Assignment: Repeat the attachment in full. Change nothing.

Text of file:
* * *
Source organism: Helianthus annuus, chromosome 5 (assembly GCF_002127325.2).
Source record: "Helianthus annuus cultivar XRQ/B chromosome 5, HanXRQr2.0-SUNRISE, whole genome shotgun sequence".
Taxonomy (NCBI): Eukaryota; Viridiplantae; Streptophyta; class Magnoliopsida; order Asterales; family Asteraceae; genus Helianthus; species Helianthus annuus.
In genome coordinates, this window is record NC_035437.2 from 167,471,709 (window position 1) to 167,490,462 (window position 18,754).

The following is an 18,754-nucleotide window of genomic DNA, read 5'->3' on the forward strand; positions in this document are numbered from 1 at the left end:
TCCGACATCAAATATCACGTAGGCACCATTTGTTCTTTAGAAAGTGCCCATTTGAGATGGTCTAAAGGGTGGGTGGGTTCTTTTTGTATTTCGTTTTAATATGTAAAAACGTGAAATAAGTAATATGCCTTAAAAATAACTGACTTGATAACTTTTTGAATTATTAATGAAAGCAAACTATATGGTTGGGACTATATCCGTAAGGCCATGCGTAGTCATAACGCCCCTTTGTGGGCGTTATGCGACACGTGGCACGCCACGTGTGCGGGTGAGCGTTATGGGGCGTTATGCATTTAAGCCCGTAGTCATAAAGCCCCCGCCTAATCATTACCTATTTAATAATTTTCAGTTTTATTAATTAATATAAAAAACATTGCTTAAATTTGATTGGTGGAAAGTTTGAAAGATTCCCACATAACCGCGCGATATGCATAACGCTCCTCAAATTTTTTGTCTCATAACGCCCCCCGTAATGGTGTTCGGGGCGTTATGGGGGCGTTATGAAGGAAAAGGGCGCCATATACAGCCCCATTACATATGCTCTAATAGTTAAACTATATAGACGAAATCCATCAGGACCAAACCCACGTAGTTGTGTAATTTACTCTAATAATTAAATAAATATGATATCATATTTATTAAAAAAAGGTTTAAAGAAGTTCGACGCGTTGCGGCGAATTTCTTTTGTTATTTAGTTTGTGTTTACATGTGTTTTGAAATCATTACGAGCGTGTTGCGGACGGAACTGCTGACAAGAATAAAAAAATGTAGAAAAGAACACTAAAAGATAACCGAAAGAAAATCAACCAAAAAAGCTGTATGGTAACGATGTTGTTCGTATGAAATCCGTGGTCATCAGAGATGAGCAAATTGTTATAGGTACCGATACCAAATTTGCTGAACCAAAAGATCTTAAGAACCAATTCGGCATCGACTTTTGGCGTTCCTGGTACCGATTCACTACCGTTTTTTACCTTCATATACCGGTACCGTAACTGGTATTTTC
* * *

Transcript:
Source organism: Helianthus annuus, chromosome 5 (assembly GCF_002127325.2).
Source record: "Helianthus annuus cultivar XRQ/B chromosome 5, HanXRQr2.0-SUNRISE, whole genome shotgun sequence".
Taxonomy (NCBI): Eukaryota; Viridiplantae; Streptophyta; class Magnoliopsida; order Asterales; family Asteraceae; genus Helianthus; species Helianthus annuus.
In genome coordinates, this window is record NC_035437.2 from 167,471,709 (window position 1) to 167,490,462 (window position 18,754).

The following is an 18,754-nucleotide window of genomic DNA, read 5'->3' on the forward strand; positions in this document are numbered from 1 at the left end:
TCCGACATCAAATATCACGTAGGCACCATTTGTTCTTTAGAAAGTGCCCATTTGAGATGGTCTAAAGGGTGGGTGGGTTCTTTTTGTATTTCGTTTTAATATGTAAAAACGTGAAATAAGTAATATGCCTTAAAAATAACTGACTTGATAACTTTTTGAATTATTAATGAAAGCAAACTATATGGTTGGGACTATATCCGTAAGGCCATGCGTAGTCATAACGCCCCTTTGTGGGCGTTATGCGACACGTGGCACGCCACGTGTGCGGGTGAGCGTTATGGGGCGTTATGCATTTAAGCCCGTAGTCATAAAGCCCCCGCCTAATCATTACCTATTTAATAATTTTCAGTTTTATTAATTAATATAAAAAACATTGCTTAAATTTGATTGGTGGAAAGTTTGAAAGATTCCCACATAACCGCGCGATATGCATAACGCTCCTCAAATTTTTTGTCTCATAACGCCCCCCGTAATGGTGTTCGGGGCGTTATGGGGGCGTTATGAAGGAAAAGGGCGCCATATACAGCCCCATTACATATGCTCTAATAGTTAAACTATATAGACGAAATCCATCAGGACCAAACCCACGTAGTTGTGTAATTTACTCTAATAATTAAATAAATATGATATCATATTTATTAAAAAAAGGTTTAAAGAAGTTCGACGCGTTGCGGCGAATTTCTTTTGTTATTTAGTTTGTGTTTACATGTGTTTTGAAATCATTACGAGCGTGTTGCGGACGGAACTGCTGACAAGAATAAAAAAATGTAGAAAAGAACACTAAAAGATAACCGAAAGAAAATCAACCAAAAAAGCTGTATGGTAACGATGTTGTTCGTATGAAATCCGTGGTCATCAGAGATGAGCAAATTGTTATAGGTACCGATACCAAATTTGCTGAACCAAAAGATCTTAAGAACCAATTCGGCATCGACTTTTGGCGTTCCTGGTACCGATTCACTACCGTTTTTTACCTTCATATACCGGTACCGTAACTGGTATTTTC